88. Be not tedious in discourse, make not many digressions, nor repeat often the same manner of discourse.
  89. Speak not evil of the absent for it is unjust.
  90. Being set at meat scratch not, neither spit, cough or blow your nose except when there’s a necessity for it.
  91. Make no show of taking great delight in your victuals, feed not with greediness; cut your bread with a knife, lean not on the table neither find fault with what you eat.
  92. Take no salt or cut bread with your knife greasy.
  93. Entertaining any one at the table, it is decent to present him with meat; undertake not to help others undesired by the master.
  94. If you soak bread in the sauce let it be no more than what you put in your mouth at a time and blow not your broth at table but stay till cools of it self.
  95. Put not your meat to your mouth with your knife in your hand neither spit forth the stones of any fruit pie upon a dish nor cast anything under the table.
  96. It’s unbecoming to stoop much to ones meat keep your fingers clean & when foul wipe them on a corner of your table napkin.
  97. Put not another bit into your mouth till the former is swallowed. Let not your morsels be too big for the jowls.
  98. Drink not nor talk with your mouth full; neither gaze about you while you are drinking.
  99. Drink not too leisurely nor yet too hastily. Before and after drinking, wipe your lips; breathe not then or ever with too great a noise, for its uncivil.
  100. Cleanse not your teeth with the table cloth napkin, fork, or knife; but if others do it, let it be done without a peep to them.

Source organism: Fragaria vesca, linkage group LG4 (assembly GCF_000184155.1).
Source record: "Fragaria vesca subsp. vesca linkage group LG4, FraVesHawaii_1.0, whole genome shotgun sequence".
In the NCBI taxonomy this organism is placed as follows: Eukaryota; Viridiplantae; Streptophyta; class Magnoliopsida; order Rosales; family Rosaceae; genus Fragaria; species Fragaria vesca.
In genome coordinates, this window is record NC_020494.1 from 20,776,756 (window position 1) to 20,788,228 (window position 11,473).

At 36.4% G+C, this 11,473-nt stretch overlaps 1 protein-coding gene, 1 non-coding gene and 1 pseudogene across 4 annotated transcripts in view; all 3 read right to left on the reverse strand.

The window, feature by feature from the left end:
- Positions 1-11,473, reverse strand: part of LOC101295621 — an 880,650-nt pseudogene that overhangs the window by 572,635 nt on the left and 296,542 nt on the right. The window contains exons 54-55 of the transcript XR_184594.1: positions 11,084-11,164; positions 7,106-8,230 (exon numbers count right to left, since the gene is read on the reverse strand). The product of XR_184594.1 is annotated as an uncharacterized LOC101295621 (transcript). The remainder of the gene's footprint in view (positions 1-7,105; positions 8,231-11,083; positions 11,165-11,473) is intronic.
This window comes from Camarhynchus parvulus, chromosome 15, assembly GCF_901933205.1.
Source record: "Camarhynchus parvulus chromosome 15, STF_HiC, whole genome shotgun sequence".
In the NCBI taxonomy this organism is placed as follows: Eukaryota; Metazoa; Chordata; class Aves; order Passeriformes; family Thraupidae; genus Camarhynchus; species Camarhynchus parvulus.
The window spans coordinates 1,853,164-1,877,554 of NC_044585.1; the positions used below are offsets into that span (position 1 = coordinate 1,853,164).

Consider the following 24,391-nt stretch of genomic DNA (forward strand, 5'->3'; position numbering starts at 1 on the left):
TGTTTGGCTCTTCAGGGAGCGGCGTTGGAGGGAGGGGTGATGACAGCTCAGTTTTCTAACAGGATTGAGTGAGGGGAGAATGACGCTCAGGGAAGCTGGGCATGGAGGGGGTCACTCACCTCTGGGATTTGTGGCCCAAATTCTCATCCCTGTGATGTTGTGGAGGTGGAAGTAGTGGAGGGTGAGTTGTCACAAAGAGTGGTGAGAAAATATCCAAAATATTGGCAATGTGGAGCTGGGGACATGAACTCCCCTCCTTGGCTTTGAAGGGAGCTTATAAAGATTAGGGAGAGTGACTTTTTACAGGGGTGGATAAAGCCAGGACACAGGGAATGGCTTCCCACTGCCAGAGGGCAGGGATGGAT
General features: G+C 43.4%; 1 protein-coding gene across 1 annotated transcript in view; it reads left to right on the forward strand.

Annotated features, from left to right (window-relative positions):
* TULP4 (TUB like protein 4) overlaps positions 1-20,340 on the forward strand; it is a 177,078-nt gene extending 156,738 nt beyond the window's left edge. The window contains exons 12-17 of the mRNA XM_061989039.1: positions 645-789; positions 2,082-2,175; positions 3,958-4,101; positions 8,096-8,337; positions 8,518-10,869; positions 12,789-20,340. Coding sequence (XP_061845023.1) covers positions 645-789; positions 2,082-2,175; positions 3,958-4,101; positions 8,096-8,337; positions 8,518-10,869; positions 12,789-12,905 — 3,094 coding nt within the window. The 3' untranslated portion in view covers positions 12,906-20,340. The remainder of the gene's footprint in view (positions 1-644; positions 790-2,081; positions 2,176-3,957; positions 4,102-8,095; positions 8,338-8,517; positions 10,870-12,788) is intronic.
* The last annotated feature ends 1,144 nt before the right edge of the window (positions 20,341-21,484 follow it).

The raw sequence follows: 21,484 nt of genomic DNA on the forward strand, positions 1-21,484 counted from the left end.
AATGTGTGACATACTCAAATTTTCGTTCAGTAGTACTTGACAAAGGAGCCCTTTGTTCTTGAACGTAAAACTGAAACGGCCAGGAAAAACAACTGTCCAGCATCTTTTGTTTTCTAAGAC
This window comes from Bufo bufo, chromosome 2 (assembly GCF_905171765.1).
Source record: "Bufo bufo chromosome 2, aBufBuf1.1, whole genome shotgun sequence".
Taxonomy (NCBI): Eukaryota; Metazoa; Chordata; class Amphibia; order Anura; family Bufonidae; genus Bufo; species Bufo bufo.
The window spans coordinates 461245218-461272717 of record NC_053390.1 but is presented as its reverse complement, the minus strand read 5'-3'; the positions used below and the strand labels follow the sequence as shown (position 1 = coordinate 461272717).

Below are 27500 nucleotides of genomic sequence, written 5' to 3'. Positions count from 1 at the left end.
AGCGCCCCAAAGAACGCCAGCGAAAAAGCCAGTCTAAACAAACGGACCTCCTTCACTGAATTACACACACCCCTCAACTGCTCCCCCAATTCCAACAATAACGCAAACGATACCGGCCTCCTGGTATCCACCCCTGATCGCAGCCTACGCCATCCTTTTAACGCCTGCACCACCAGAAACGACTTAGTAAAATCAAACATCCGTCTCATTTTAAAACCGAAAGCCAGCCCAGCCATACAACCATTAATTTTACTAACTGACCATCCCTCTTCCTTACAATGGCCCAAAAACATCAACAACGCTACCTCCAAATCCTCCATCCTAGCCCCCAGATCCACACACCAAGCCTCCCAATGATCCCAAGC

101. Rinse not your mouth in the presence of others.
  102. It is out of use to call upon the company often to neither eat; nor need you drink to others every time you drink.
  103. In the company of your betters, be not longer in eating than they are; lay not your arm but only your hand upon the table.
  104. It belongs to the chiefest in company to unfold his napkin and fall to meat first, but he ought then to begin in time & to dispatch with dexterity that the slowest may have time allowed him.
  105. Be not angry at the table whatever happens & if you have reason to be so, show it not; put on a cheerful countenance especially if there be strangers, for good humor makes one dish of meat a feast.
  106. Set not yourself at the upper of the table; but if it were your due or that the master of the house will have it so, contend not, least you should trouble the company.
  107. If others talk at the table, be attentive but talk not with meat in your mouth.
  108. When you speak of god or his attributes let it be seriously & with reverence. Honor & obey your natural parents although they are poor.
  109. Let your recreations be manful not sinful.
  110. Labor to keep alive in your breast that little spark of celestial fire called conscience.

Learning To Be Grateful For It All?

If we are not careful, we will waste a great deal of our lives getting caught up in and wasting time playing the blame game. The problem with playing the blame game, is just that – it’s a game and it really does not accomplish anything meaningful in our lives.

Instead of getting caught up in and distracted by the blame game, we need to see people for what they really are. Good people help us to experience happiness. Bad people provide us with experience. Ugly people teach us a lesson. And the Best people bless us with memories.

They say that a person is blessed if they can count on one hand thier good friends. Good friends give us someone to share life with and they help us enjoy the good and survive the bad. Good friends not only bring us happiness, they give us someone to share happiness with and that makes the gift of happiness even more special.